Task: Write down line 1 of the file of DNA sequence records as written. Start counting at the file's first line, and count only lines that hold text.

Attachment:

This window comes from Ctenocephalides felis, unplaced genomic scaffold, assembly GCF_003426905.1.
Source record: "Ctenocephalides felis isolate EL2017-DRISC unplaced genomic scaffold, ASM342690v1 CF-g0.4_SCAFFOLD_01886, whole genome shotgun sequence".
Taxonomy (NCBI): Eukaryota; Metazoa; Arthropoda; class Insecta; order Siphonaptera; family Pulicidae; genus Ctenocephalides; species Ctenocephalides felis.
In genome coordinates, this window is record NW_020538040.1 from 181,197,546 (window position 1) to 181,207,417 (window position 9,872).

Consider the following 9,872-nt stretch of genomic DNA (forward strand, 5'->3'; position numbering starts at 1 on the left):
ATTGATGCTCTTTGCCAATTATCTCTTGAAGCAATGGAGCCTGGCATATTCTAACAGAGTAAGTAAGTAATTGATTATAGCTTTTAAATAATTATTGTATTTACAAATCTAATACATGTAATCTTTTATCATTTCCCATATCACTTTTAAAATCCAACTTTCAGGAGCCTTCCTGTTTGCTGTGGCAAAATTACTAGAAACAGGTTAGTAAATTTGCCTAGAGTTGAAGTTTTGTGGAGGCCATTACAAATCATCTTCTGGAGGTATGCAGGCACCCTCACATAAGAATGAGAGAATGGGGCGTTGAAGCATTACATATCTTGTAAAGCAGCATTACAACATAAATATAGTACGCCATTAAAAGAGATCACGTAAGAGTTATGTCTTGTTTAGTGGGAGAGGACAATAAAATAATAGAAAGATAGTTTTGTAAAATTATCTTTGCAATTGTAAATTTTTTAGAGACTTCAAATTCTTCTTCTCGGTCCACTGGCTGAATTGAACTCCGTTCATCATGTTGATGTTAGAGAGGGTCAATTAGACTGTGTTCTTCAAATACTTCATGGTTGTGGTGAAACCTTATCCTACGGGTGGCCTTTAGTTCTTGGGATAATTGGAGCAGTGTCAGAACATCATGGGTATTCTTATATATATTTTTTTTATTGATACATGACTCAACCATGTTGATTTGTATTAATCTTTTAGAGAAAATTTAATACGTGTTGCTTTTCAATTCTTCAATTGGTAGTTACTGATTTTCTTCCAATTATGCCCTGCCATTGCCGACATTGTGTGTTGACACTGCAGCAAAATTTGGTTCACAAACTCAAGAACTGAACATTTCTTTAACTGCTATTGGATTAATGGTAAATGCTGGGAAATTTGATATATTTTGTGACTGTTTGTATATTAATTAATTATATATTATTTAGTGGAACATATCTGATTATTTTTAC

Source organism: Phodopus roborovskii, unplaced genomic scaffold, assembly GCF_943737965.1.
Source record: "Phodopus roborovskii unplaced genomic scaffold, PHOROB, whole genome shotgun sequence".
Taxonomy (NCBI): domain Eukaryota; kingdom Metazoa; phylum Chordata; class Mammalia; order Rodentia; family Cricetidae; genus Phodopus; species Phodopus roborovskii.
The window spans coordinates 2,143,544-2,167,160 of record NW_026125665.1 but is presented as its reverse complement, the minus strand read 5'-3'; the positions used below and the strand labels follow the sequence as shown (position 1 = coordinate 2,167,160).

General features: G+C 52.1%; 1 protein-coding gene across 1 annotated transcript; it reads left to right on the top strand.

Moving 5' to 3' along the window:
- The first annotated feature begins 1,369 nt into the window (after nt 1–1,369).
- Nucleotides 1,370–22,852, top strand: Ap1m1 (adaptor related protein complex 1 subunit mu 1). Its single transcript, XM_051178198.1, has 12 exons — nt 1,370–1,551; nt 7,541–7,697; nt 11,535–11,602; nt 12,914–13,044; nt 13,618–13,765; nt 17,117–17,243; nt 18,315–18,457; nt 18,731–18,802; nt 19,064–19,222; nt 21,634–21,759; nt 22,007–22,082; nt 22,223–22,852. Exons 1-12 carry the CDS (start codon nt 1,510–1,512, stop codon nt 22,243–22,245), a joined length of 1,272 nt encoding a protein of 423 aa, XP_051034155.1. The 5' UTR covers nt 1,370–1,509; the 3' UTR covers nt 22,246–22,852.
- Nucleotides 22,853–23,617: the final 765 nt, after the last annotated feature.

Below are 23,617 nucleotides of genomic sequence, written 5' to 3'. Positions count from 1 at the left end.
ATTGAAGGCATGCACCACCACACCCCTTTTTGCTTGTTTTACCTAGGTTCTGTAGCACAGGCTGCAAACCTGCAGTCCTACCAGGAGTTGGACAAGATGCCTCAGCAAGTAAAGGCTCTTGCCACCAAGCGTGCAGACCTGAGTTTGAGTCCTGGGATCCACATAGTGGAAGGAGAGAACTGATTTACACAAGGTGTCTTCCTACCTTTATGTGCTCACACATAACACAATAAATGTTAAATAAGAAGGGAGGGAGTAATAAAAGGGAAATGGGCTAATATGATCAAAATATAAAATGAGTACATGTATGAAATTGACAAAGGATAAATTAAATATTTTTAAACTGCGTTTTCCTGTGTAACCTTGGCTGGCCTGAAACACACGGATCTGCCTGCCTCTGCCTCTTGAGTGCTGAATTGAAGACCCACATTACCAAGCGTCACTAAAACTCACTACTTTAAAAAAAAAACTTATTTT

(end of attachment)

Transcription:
This window comes from Ctenocephalides felis, unplaced genomic scaffold, assembly GCF_003426905.1.